rent now

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    By Kate Jones

    Melburnians are taking advantage of bargain basement rents and delaying plans to buy. Economists say savvy home buyers are renting now and buying later. A flood of apartments and flats bought by investors in the recent property boom is driving rental prices down and potential home buyers are reaping the benefits.

    Charter Keck Cramer urban economist Blair Warman said wise house-hunters were not likely to re-enter the market until the next property boom in 2006. ``Prices aren't going up like they used to, so you can afford to stay out of the market,'' Mr Warman said. ``The market has shifted back towards buyers and that will last for another two years.'' Tenants are now paying less in rental costs than homeowners are charged for interest, Mr Warman added. And it's all owing to the overcrowded rental market.

    Estate Agents say rental prices across Melbourne have dived by almost 20 per cent. Elsternwick agent Ramona Albrecht said she has coaxed many landlords into reducing rents. ``I've been in real estate now for 12 years and this is the worst I've ever seen,'' Ms Albrecht said. ``We're constantly trying to keep landlords happy and trying to keep the listings.''

    Of all residential rental properties in Melbourne 4.1 per cent are empty, the Real Estate Institute of Victoria latest vacancy rates shows. In a normal rental market, vacancy rates are about 3 per cent. As the hunt for tenants becomes more competitive, prices on rental properties have been slashed by more than $1500 a year. A Herald Sun survey found that prices are dropping in rental hot spots such as St Kilda, Elwood and Carlton.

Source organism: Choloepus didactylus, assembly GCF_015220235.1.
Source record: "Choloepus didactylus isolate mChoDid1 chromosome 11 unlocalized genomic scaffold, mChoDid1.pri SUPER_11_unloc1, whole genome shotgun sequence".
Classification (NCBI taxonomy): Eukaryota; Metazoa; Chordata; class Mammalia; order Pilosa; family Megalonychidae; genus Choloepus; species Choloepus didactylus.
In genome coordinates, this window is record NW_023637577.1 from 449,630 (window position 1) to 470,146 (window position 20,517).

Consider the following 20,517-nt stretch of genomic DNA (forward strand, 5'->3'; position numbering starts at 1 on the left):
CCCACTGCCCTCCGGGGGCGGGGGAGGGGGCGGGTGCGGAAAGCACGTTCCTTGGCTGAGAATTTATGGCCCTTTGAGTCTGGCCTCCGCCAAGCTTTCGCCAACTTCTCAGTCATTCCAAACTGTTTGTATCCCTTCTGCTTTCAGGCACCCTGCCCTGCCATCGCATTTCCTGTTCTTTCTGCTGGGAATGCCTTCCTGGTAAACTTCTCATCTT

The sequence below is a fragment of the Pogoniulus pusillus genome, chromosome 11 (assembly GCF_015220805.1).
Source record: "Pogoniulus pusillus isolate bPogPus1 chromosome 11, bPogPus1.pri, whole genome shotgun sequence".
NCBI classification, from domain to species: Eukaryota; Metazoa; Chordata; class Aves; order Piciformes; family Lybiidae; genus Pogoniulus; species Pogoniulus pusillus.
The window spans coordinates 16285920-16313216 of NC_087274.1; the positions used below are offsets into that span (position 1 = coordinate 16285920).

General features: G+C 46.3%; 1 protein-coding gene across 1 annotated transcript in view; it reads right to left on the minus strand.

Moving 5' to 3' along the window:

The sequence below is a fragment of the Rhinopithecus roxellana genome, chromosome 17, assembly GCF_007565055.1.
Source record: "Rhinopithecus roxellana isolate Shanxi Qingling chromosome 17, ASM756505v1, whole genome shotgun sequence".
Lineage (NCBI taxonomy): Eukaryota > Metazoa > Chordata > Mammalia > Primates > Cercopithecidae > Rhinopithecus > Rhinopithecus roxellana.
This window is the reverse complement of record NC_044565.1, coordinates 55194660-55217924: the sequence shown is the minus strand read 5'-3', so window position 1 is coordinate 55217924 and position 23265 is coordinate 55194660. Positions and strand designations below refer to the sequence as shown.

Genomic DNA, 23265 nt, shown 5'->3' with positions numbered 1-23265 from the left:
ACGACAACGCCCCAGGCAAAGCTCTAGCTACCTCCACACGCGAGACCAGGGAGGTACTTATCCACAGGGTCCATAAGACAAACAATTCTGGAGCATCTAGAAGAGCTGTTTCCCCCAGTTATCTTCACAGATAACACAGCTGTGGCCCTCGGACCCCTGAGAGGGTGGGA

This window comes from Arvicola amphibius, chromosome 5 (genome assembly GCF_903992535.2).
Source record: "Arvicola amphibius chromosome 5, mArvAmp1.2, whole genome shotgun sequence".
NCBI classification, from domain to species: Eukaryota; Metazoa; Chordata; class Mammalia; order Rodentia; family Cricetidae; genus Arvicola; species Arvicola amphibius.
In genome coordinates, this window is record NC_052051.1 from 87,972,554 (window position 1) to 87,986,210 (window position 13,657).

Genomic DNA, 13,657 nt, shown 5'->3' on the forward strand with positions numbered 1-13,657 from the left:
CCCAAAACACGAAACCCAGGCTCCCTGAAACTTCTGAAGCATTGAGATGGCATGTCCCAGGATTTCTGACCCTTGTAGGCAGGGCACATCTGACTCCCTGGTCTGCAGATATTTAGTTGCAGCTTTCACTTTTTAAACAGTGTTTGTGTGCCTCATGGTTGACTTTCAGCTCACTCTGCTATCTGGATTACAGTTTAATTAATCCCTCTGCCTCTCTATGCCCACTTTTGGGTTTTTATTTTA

But the CBD's apartment glut is expected to continue and rents are predicted to plunge even lower. An extra 9000 apartments will be built in the city before 2005, Charter Keck Cramer's February industry report says. Figures from the institute show that vacancy rates for the city are 5.1 per cent -- the highest in Melbourne.

    Meanwhile, property prices will swing up again between 2006 and 2010, Mr Warman predicts. ``Melbourne's median house price is expected to increase by only around 45-50 per cent during the next upswing,'' he said. ``This is considerably less than the 83 per cent increase that occurred over the period 1996-2002 when falling interest rates improved housing affordability and supported stronger price growth.''
 
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